- Anand Nandkumar and Ajay Noronha

Perhaps preferences are changing. The era of leisurely reading, once filled with the pleasure of novels, appears to be fading. Content consumption now favours audio and video formats, sometimes conveniently delivered through mobile devices. This paradigm shift in how content is consumed might have spilt over to MBA education, too. It appears that today’s students prefer YouTube-style videos to textbooks. To these students, text-based traditional cases often struggle to maintain student engagement. They are often lengthy and often come up short when it comes to imbibing context or building empathy. As a result, when such cases are mandated as prior reading material, students tend to be underprepared for their classes, which diminishes classroom experience.

Instead, imagine students watching a mini-documentary about a decision before a manager accompanied by relevant stats. Video unlocks something special students see business scenarios in action, feel the highs and lows of people grappling with a business problem. This approach combines the power of video – which contextualizes business problems better and enables students to empathize with a business problem with the rigour of paper cases.

The era of leisurely reading...appears to be fading.

Take the video case of Dabbawallas: Masters of precision but enough to survive? The video case provides a glimpse of a lunch delivery service in Mumbai, India, that delivers home-cooked meals to office workers. The Dabbawalas are known for their efficiency and precision, and have been in operation for over 100 years. They are a complex network of individuals who work together to deliver lunches, picking up dabbas from homes in the morning and delivering them to offices by train. In recent years, the Dabbawalas have faced challenges from COVID-19, the advent of food delivery apps like Swiggy and Zomato. In response they have innovated in several ways although none of them have successfully diffused to the rest of the Dabbawala organization. There are concerns about the future of the Dabbawala service, as it is also becoming increasingly difficult to recruit young people.

The textbook era fades as video takes center stage in MBA education.

When premiered in the classroom, the video case resulted in richer class discussions partly because the video case study had several benefits over a text-based traditional case. For one the video provided a richer, more dynamic perspective because it utilized visuals, sound, and storytelling techniques to provide students with a better context. Second, the video humanized the story. It showed real people struggling to lug around over 50 kg of weight everyday that too in the crowded Mumbai local train system rather than merely describing it in words. This created an emotional connection with students. Third videos conveyed complex ideas more easily through visual explanations and demonstrations (such as descriptions of the Dabbawala coding system) and made it simpler for them to grasp processes and concepts that are difficult to fully explain with text alone.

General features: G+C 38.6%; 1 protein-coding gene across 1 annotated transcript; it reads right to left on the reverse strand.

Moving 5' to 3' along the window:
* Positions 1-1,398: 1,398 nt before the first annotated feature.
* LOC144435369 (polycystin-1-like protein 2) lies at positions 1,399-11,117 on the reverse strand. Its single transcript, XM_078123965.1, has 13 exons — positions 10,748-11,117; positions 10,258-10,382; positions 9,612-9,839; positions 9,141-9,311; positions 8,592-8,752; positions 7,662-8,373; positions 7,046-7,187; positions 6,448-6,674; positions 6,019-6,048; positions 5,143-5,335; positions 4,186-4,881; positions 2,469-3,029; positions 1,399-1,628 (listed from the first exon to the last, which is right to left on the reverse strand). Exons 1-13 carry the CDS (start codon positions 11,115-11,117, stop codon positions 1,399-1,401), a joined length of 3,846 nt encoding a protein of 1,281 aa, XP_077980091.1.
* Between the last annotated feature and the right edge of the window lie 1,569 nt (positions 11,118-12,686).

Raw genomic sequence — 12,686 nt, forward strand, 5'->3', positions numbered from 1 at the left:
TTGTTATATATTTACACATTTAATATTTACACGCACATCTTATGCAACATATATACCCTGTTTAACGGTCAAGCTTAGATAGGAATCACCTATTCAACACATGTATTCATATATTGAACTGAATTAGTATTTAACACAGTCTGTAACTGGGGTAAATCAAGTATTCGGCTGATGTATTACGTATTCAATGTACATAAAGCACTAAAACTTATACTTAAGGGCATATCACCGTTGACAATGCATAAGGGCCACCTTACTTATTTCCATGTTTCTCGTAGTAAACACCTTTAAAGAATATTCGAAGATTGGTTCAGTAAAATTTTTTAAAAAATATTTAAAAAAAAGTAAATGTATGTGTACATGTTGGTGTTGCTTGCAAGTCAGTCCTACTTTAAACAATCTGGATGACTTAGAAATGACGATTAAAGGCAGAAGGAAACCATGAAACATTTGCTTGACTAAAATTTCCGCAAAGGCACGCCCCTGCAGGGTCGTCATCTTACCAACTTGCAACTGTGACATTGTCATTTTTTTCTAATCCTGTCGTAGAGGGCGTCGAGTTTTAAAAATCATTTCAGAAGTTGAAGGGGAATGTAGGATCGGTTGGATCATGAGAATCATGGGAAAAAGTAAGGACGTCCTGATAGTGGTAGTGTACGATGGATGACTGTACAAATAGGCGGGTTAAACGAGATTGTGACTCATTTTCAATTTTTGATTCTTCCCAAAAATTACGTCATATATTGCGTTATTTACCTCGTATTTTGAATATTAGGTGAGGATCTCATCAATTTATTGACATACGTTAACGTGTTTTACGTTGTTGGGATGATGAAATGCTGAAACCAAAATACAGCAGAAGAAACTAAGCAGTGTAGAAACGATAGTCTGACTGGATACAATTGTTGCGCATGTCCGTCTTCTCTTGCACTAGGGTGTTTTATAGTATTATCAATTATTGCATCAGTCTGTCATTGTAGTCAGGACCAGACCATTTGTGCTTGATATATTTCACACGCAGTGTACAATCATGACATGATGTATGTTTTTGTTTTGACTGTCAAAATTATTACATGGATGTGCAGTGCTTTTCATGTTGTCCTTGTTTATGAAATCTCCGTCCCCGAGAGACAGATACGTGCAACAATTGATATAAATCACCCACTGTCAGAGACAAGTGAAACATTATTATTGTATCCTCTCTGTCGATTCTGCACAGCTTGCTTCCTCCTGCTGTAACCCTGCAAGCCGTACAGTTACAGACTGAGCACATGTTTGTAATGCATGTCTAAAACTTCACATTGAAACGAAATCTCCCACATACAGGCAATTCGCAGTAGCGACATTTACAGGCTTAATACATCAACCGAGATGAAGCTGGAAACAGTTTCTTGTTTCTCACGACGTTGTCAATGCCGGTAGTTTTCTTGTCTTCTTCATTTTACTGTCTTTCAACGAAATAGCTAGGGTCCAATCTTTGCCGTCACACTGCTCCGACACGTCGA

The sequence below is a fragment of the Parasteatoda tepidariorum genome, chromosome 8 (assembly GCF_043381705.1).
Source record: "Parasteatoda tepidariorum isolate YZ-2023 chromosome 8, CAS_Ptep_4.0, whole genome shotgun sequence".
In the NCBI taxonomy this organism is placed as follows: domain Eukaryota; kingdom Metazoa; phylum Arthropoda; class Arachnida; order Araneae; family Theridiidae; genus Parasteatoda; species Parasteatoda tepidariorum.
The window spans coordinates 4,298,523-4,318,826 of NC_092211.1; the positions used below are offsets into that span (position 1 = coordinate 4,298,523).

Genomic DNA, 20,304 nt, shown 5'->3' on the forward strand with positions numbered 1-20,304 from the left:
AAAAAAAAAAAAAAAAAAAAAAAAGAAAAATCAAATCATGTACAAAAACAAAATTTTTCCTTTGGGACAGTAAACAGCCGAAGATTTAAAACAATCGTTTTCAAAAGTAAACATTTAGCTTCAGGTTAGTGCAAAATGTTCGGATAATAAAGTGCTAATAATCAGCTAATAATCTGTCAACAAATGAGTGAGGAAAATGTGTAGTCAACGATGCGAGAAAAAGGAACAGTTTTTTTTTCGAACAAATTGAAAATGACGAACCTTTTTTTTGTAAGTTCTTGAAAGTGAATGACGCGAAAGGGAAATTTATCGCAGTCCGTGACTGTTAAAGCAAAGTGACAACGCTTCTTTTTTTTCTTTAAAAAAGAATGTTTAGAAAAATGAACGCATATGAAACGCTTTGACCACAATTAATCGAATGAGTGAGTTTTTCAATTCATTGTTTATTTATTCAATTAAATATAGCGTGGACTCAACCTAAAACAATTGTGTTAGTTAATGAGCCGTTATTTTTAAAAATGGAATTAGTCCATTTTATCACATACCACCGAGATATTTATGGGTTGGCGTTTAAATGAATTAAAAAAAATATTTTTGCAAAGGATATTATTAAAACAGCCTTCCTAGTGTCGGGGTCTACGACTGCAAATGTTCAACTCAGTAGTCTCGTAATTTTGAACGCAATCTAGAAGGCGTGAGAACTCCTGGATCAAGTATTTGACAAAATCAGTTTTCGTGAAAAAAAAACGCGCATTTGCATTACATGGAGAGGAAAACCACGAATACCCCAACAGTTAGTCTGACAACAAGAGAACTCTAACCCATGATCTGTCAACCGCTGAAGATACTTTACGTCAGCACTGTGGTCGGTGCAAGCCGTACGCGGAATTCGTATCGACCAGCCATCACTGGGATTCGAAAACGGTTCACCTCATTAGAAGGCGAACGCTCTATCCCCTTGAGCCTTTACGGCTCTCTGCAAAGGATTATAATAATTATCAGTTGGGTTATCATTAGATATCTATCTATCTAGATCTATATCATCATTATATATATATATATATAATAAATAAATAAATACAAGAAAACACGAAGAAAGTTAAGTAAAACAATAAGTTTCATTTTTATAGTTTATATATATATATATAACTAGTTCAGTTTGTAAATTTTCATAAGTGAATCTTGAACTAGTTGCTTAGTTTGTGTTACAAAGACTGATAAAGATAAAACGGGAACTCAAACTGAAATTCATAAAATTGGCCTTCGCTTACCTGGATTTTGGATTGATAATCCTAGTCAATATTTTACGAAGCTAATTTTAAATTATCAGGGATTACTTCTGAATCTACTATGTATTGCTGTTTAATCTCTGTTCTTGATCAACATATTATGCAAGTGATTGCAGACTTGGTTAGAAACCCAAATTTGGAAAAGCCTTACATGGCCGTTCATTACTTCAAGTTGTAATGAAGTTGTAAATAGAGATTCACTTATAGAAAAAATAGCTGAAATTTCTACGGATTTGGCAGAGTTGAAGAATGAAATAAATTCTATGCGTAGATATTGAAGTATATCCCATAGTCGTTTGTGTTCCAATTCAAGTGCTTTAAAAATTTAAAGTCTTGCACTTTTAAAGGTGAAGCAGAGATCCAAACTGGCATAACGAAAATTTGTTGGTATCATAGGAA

However, making video case studies poses unique challenges. Not all organizations willing to sponsor text-based cases may be open to sponsoring video cases. Visuals might require more time commitment from the protagonists themselves which in many cases may not be a no go to many organizations. Additionally, the process of creating a video case differs significantly from traditional case development. The creation of the former at a scale that the latter is made by some of type world’s leading business schools will likely present business schools with a steep learning curve not just to make them in same quantity but also to master the art of visually representing complex business concepts. Furthermore, crafting appealing scripts that combine visual and emotional impact would be essential for these attempts to translate to better student outcomes in the classroom. The ability of business schools to acquire these specialized skills will likely determine the widespread adoption of video cases, despite growing student demand.

Business schools must master the art of the video case to meet the future.


Professor Anand Nandkumar

Professor Anand Nandkumar

Associate Professor, Strategy, ISB; Executive Director, SRITNE, Associate Dean Centre for Learning and Teaching Excellence, ISB

Ajay Noronha

Ajay Noronha

Founding Director, ISB Studios